(For example, is there really anything about this music that suggests “the Old West” on its own? No—none of those instruments were actually played much in the late-19th-century western United States—but because it was from an iconic western, one whose soundtrack influenced countless westerns that came after it, we all associate it with that genre. It’s built through relations more than inherent meaning. This is the kind of stuff that fascinates me as a musicologist.)

All that being said, I think it’s pretty hard for a fictional work to be a “deconstruction” of a genre itself unless it’s somewhat actively “metafictional”. So, you could make an argument for something like Princess Tutu, or maaaayyyybbee aspects of Utena, as being deconstructive. But Madoka? Nope. Taking elements of a genre and making them darker is not really the same thing as taking them apart and showing why they don’t make sense on their own. And Madoka doesn’t really have anything to say about the construction of “magical girl”; it just does its own thing with its conventions, to suit its unrelated thematic purposes.*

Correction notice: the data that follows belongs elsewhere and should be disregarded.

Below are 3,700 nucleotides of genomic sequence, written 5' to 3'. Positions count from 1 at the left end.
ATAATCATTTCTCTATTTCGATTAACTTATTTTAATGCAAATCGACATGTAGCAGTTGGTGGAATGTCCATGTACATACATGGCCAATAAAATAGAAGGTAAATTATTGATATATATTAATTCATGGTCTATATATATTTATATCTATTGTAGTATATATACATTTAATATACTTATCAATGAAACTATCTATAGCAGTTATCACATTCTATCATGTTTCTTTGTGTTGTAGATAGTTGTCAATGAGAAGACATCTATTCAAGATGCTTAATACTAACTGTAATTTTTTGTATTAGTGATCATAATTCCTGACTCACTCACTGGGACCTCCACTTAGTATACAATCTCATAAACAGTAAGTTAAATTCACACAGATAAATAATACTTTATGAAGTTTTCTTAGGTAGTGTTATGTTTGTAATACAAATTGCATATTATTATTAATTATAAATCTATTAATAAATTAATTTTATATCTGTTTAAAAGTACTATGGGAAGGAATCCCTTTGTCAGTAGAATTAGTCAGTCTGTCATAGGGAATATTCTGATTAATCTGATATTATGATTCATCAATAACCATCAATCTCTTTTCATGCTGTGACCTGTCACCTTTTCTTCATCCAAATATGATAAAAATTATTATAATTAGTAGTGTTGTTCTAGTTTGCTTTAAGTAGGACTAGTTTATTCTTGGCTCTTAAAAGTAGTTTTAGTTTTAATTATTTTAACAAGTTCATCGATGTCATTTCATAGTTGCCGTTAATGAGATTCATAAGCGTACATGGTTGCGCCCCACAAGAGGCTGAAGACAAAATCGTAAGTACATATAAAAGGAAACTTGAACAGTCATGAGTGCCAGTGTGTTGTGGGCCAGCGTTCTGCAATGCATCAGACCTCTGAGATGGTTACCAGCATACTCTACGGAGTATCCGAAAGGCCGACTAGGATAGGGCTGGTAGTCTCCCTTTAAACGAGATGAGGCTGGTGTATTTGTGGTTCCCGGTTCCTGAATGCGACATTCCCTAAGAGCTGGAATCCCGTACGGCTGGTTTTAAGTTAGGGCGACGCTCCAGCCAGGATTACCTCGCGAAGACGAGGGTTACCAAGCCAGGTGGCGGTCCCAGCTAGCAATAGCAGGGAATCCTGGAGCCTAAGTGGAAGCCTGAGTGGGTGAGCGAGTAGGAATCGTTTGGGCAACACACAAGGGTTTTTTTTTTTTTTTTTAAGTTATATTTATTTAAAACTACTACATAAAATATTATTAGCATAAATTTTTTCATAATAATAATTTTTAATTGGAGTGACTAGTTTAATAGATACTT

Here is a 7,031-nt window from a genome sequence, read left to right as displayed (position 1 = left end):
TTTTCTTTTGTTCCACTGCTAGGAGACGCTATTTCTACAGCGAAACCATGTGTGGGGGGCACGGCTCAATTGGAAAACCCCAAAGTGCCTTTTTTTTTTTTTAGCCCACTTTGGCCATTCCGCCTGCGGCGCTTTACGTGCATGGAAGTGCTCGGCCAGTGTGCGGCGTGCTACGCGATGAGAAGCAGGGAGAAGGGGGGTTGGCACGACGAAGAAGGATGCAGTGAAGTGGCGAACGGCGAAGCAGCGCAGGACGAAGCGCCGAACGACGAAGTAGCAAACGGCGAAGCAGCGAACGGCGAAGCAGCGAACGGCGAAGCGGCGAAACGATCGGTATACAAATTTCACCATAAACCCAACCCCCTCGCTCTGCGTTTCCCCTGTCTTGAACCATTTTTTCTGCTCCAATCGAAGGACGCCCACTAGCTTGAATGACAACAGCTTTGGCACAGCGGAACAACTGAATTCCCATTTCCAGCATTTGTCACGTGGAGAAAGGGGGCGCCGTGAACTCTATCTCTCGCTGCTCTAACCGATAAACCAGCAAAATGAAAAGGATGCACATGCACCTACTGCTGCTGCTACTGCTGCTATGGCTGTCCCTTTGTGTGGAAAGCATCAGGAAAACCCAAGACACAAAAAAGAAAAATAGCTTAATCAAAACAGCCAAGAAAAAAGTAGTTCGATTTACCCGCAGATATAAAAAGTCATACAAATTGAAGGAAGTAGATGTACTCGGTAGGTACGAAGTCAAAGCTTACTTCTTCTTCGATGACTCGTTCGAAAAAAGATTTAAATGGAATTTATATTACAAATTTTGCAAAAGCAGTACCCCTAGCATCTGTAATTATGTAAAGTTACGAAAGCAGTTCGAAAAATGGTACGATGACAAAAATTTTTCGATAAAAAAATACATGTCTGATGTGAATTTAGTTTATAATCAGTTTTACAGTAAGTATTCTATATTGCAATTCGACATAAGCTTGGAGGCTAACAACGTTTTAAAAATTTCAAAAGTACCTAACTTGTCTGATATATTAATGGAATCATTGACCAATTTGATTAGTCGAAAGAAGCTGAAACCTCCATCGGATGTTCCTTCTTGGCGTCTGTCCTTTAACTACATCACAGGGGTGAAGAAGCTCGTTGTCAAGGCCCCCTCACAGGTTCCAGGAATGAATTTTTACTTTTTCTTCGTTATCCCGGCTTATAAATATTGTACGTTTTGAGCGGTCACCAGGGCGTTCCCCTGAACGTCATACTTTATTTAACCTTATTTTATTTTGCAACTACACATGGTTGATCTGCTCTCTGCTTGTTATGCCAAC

When people get away from this idea that deconstructions have to be “dark” or “critical”, it actually opens up some other possibilities for what could qualify. I think you could make a good argument for something like Monthly Girls’ Nozaki-kun being deconstructive. It’s largely about people involved in creating shojo manga, and how ridiculous the genre’s conventions are when taken out of their fictional home and into the real world. It’s an affectionate look at all this, of course, but it’s much more “deconstructive” than a lot of the OMG DARK SUBVERSIVE stuff people try to shove into that label.